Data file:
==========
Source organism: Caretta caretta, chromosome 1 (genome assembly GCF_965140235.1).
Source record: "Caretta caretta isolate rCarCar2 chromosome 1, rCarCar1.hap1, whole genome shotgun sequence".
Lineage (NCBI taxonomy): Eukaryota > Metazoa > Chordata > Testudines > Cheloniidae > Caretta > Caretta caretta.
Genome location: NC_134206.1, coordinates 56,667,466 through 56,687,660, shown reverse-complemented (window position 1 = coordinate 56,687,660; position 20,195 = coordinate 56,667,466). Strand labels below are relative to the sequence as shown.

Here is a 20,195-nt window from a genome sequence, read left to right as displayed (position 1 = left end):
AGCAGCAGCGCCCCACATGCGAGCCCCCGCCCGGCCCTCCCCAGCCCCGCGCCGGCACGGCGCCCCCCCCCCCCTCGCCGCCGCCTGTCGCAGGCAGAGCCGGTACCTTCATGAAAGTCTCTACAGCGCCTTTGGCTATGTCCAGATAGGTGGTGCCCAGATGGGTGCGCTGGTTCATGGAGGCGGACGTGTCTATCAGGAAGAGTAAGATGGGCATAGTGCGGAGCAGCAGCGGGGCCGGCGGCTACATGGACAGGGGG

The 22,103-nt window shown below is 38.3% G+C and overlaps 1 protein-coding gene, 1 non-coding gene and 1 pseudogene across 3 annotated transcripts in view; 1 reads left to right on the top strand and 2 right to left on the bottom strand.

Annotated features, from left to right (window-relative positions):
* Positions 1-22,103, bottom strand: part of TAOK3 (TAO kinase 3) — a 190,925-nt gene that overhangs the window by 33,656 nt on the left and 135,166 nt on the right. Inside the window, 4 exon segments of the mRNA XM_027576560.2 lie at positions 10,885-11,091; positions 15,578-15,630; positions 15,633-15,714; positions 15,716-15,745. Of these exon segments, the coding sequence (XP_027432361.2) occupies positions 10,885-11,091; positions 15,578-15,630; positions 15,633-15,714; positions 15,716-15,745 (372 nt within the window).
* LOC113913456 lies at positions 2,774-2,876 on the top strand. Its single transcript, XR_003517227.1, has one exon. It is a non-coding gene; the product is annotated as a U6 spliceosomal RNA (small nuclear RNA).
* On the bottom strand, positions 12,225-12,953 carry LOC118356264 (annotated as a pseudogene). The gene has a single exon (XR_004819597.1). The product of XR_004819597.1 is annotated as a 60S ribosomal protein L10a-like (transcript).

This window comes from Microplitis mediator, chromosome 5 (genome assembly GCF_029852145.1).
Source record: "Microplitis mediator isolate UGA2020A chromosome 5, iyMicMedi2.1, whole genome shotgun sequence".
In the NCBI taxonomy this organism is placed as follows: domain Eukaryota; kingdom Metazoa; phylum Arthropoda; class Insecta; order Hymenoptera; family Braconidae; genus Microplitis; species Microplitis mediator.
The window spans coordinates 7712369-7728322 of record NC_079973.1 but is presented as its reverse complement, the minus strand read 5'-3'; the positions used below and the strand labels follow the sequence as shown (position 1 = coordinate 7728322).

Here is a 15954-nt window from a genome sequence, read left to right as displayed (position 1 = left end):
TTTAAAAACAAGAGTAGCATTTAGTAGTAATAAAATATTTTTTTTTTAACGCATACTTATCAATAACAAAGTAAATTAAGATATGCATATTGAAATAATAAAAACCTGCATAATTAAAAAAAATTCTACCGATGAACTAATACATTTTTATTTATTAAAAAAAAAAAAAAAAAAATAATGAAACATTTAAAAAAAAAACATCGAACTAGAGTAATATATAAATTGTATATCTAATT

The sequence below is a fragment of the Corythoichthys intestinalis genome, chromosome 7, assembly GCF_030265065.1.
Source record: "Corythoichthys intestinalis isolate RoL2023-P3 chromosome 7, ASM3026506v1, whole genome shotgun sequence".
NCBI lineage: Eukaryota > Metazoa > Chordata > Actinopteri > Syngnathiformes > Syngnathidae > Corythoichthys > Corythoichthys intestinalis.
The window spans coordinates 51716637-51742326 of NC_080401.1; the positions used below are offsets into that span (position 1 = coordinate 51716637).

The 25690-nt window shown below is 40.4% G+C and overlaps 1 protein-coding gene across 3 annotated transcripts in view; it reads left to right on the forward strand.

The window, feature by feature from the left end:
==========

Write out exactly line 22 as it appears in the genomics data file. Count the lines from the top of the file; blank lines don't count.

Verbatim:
The 25690-nt window shown below is 40.4% G+C and overlaps 1 protein-coding gene across 3 annotated transcripts in view; it reads left to right on the forward strand.